The gap between the wheel well wall and the external skin was filled with epoxy filler to provide some additional weight to help prevent tail sitting. It also provided a substrate for locating screws using the technique described below.

For this purpose holes were drilled in the wing surface, as shown in an earlier photo and repeated below;



Screws were then placed in these holes and then liberally coated in vaseline. Using another jig the booms were located in their correct positions, the gap between the wheel well walls and the outer skin filled with slow setting epoxy, cling wrap was attached to the under surface of the wing and the whole upper wing structure lowered into its correct position on the booms. This was allowed to sit for 24hr to cure and then the screws removed and - presto we now have an accurate and reproducible way of attaching and removing the wing for the rest of construction.

The detailing of the wheel well could now proceed.

This was performed with brass rods, aluminium bits and of course various items of plastic card, tube etc.

The next photo shows the rear of the wheel well 



Whilst the one below is of the forward portion



The photo also reveals a considerable amount of the undercarriage detail that needed to be placed into the well. These portions could be included at this stage as they do not protrude below the booms so are in no danger of being knocked off.

Also visible in the pictures are the turbocharger intake, various electrical lines, piping and the pulleys for the undercarriage actuating lines and inspection hatches, made  from lithoplate over a male pattern.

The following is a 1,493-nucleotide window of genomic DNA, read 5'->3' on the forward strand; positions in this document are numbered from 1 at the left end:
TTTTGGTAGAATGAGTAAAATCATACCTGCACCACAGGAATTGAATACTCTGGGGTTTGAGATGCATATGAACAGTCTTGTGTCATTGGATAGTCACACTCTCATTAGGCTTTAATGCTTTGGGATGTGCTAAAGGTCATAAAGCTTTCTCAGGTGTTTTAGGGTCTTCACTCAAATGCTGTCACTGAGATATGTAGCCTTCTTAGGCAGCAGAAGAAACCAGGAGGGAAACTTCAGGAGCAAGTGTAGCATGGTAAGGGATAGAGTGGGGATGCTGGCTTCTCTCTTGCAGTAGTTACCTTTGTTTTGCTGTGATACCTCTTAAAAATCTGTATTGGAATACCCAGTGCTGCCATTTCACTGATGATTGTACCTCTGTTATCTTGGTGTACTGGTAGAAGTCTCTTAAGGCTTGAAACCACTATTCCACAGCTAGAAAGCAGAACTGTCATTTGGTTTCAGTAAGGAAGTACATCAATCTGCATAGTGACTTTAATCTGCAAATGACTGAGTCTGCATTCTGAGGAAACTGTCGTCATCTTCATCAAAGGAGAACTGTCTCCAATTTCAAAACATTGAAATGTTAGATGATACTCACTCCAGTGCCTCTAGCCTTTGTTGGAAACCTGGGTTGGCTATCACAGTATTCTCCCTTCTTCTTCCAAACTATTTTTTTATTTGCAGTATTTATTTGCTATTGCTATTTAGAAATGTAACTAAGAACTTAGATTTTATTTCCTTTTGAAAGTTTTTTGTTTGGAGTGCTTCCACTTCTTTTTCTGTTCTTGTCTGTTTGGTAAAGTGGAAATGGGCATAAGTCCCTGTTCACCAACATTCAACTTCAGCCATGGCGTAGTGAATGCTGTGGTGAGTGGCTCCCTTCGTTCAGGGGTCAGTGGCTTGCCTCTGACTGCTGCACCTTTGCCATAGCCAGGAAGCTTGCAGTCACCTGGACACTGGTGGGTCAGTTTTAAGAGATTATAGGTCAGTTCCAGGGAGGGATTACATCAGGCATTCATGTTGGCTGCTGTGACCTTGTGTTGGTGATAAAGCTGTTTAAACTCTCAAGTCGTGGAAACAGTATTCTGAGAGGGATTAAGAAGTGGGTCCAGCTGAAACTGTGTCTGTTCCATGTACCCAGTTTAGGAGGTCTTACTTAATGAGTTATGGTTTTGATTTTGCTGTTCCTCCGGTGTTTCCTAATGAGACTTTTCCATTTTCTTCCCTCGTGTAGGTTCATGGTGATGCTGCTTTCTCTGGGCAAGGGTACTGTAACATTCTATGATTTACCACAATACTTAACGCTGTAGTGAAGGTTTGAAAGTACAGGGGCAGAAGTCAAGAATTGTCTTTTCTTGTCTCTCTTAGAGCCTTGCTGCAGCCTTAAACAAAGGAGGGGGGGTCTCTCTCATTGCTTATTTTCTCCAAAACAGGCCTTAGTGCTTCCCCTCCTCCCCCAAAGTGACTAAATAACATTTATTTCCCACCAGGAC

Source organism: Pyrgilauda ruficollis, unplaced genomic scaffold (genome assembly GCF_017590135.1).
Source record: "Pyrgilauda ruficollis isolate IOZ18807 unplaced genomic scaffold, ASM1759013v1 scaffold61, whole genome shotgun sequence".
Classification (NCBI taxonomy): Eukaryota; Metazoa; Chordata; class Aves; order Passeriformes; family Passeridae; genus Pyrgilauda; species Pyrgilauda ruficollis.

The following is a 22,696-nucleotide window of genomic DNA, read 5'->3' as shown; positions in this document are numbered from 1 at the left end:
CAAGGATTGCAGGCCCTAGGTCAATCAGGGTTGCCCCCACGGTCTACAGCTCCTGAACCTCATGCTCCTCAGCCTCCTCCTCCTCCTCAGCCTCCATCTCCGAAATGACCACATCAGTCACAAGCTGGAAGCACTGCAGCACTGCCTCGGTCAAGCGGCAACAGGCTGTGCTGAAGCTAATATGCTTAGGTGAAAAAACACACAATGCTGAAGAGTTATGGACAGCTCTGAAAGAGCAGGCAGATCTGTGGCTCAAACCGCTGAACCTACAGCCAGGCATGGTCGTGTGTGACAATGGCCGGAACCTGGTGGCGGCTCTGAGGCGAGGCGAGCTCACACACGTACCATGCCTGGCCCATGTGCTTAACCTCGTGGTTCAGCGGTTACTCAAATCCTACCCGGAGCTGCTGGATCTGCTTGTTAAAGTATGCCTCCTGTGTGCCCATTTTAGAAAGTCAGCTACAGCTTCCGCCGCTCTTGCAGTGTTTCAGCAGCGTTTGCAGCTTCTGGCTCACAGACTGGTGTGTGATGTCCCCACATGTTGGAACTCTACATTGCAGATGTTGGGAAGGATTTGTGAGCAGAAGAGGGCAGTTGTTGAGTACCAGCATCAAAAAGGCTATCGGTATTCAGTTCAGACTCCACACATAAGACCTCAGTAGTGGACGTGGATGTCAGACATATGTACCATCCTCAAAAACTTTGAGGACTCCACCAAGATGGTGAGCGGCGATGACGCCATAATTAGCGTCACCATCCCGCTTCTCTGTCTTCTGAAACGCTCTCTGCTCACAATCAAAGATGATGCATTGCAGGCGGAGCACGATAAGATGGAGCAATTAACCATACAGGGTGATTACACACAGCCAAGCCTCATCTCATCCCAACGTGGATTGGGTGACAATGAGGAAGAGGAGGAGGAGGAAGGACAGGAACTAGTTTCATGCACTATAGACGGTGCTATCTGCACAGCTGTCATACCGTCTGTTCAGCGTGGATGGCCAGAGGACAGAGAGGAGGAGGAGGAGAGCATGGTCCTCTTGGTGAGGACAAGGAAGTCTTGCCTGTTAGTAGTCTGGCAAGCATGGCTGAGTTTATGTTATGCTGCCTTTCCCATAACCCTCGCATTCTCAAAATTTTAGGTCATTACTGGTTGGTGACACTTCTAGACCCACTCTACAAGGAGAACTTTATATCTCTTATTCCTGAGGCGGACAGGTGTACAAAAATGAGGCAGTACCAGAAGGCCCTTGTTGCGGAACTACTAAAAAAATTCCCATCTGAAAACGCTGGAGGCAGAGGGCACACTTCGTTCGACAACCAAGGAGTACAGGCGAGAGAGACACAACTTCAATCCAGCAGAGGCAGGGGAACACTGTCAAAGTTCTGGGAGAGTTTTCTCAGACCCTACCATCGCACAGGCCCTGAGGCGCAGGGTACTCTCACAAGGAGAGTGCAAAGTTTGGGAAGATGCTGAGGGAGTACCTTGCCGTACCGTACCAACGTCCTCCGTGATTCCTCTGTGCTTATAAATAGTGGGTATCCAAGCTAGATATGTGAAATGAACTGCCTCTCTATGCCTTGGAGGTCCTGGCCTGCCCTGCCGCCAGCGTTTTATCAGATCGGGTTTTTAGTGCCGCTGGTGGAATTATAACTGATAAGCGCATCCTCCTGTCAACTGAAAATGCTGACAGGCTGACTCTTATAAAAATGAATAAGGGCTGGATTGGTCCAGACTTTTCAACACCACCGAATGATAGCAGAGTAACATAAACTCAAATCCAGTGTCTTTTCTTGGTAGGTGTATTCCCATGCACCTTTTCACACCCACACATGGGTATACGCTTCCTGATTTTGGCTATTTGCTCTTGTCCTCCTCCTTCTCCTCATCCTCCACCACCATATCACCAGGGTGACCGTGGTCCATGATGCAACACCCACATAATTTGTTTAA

I am not sure if i have explained this very well but i hope it is understandable.

Again thanks for looking 


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excellent work, P-38 Main gear bays are a nightmare of pipes, cables, wiring, pulleys etc

Never was a truer word said Shawn and I hope the pic below tries shows some of this complexity in its entirety although the cabling will not be added until the undercarriage is installed. The whole construction took about 8-12 mths for both main wheel wells.



The round hole about 1/3 distance from firewall on the outside of the boom is the metal tube into which the undercarriage fulcrum will fit. These were drilled out using the jig mentioned earlier and a metal tube inserted for strength..


This was made from metal as the finished model will be rather heavy due to the amount of lead which is required to prevent a tail sitter.

I can only speculate upon why it was necessary to make the undercarriage so complex but i confess it took hours of looking at photos and diagrams to work out how all the various struts etc were connected and worked.

The following diagram from the maintenance manual may give some sense as to this problem.



The rest of the bracing and struts were pre-affixed into the wheel well as described earlier and can be seen in the pics above. To make the nuts i used brass pins which were then made into hexagonal nuts using an indexing head to create the six sided nuts from the circular pin head.